Like millions of women around the country, Tess Holliday—with her 7-month-old son, Bowie, and husband—participated in a Women's March January 21. In the middle of the event in Los Angeles, the plus-size model decided to breastfeed her baby, and as a result, was surprisingly confronted with backlash on social media. (Read: Tess Holliday Just Bashed The Hotel Industry for Catering to Smaller Guests)
"I didn't feel uncomfortable or weird—people didn't even look at me," the 31-year-old told PEOPLE. "People were just oblivious to it because it's a Women's March."
But after she posted a picture of her breastfeeding in public, several people commented claiming it was inappropriate and unsafe for the baby, which is quite ironic given the circumstances.
Breastfeed anywhere Thank you to my friend @jessicalouiseimagery for capturing this moment during today's @womensmarchla #normalizebreastfeeding #womensmarchla My earrings are @doodad_and_fandango Edited to add: Those saying that I should "cover up" You mean when I'm breastfeeding MY baby who was a) hungry & b) screaming because he was overly tired & the crowd overloaded his senses & it was the only way to comfort him?! I will feed my child anywhere I want. Also CA state law protects me to do so. Keep your uneducated opinions off my body.
In her post, Holliday explained her decision to breastfeed by saying that her son was "hungry and... screaming because he was overly tired and the crowd overloaded his senses." But honestly, she shouldn't even have to explain herself in the first place.
"I just think the comments are stupid, just because of where I'm at and because I'm protected under the law in California and most other states to breastfeed," she continued to tell PEOPLE. "I didn't mean to make a statement, but when I saw the photo I realized how powerful it was, especially with them cutting funding to so many programs that support women and mothers."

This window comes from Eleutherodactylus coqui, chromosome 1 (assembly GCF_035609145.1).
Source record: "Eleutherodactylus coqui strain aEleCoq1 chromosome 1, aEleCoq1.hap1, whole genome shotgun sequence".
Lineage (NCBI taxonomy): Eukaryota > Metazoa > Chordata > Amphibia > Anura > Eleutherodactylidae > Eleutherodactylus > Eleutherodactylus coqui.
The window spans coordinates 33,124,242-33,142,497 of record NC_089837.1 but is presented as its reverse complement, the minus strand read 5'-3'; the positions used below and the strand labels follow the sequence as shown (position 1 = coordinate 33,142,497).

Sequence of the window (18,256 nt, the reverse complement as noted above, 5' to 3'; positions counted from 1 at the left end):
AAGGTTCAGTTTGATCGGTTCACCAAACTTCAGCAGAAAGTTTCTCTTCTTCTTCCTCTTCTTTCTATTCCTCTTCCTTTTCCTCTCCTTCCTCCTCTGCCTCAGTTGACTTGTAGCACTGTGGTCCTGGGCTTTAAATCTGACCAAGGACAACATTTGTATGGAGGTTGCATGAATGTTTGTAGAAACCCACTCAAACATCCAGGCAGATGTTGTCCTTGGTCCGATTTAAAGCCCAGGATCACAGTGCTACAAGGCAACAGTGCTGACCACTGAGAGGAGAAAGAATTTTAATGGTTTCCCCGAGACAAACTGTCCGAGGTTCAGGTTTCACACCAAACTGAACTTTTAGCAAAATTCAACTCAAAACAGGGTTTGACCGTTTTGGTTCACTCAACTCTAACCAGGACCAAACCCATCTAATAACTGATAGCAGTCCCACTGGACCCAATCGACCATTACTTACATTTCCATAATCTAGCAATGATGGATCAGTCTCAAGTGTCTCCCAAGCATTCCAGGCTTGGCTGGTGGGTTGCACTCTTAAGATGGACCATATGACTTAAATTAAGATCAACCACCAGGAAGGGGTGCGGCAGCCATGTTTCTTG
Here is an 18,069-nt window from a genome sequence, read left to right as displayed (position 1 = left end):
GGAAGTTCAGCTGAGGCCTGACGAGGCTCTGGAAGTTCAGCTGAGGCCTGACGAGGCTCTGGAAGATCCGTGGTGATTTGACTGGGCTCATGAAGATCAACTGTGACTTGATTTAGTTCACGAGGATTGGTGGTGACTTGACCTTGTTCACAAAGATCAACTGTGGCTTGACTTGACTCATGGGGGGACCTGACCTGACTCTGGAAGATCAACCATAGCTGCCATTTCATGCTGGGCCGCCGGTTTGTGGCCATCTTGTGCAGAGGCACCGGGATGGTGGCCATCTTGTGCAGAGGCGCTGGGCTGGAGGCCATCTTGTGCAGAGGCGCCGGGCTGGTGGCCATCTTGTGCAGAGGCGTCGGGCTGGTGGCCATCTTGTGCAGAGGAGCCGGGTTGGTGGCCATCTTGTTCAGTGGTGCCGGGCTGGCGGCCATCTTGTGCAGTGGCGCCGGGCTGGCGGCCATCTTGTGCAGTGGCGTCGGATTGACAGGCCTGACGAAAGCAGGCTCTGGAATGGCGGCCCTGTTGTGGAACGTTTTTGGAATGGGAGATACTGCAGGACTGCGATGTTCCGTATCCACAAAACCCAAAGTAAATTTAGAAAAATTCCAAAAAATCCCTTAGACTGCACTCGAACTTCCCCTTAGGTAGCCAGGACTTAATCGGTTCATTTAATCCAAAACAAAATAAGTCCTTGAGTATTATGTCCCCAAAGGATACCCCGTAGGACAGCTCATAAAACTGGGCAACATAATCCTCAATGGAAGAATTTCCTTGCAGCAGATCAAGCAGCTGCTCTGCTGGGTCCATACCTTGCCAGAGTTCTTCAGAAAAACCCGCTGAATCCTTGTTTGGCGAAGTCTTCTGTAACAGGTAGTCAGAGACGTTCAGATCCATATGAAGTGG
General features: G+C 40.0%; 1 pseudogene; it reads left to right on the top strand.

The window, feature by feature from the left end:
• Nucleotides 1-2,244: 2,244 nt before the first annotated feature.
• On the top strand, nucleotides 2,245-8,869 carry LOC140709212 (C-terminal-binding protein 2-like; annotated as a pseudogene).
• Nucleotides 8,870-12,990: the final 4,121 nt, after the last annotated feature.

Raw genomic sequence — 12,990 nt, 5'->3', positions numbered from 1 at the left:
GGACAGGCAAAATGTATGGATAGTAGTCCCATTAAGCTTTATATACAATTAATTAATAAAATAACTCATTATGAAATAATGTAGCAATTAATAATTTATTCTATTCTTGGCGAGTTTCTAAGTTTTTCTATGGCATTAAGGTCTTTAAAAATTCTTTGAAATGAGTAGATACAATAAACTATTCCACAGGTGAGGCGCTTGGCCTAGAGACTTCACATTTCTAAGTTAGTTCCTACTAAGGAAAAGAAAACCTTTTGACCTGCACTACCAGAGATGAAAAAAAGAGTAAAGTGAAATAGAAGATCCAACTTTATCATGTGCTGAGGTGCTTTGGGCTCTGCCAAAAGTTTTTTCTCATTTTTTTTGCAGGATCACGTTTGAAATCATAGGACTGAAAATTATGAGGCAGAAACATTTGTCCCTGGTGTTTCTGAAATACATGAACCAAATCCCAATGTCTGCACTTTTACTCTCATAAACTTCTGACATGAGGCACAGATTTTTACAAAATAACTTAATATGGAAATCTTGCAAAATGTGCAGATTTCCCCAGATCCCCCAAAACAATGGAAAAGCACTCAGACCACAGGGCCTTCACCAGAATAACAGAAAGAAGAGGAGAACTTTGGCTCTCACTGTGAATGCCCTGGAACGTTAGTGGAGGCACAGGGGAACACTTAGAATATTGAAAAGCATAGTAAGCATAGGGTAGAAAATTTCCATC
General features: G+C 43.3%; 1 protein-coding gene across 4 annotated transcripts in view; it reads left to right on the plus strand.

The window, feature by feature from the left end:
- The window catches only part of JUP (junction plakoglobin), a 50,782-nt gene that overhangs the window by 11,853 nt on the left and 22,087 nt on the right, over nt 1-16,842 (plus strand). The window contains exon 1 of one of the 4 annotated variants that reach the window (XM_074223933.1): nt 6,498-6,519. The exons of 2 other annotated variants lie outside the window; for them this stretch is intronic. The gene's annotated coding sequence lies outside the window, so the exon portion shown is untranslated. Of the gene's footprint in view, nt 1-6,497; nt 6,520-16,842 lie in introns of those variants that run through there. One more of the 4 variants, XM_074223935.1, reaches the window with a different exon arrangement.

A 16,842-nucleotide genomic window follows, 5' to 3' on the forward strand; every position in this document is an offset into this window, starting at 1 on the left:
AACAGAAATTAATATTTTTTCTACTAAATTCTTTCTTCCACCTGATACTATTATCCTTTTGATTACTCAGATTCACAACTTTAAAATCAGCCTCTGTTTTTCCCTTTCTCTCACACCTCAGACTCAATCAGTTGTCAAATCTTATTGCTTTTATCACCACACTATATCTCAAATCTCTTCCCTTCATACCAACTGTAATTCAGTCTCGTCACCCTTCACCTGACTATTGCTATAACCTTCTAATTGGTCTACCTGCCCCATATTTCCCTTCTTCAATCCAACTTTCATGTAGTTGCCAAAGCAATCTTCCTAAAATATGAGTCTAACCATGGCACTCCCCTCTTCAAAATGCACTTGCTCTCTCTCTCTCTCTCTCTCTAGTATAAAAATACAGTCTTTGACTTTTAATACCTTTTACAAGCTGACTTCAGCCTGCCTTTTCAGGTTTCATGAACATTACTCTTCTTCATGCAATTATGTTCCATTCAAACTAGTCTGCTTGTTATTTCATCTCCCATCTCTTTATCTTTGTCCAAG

And while it would be nice if we lived in a world where women didn't have to provide an explanation for choosing to breastfeed their child, Holliday reassured her haters that she didn't put her son in danger and that she didn't expect the turnout to be as large as it was. Organizers had estimated 80,000 marchers in L.A., but the total was around 750,000.
"I really wanted to take Bowie because it was history, and I wanted him to be a part of it," she says. "He wasn't in danger at any point. It was safe, it was peaceful, I never felt scared."
Thankfully, it seems that Holliday's baby made quite the impression on the people marching, who allegedly had nothing but positive things to say.
"I kid you not, Bowie was like the star of whatever area we were in," Holliday said. "People were saying, 'Oh my god, baby's first protest!' I think I heard that a hundred times. People were saying, 'Oh it's so great that you brought him!' There were women there in their 60s saying, 'We did this for Roe v. Wade like 40 years ago.' It was really cool."
"Everyone was so supportive, and when people saw Bowie their faces lit up. I would do it again, and I would do the same thing again."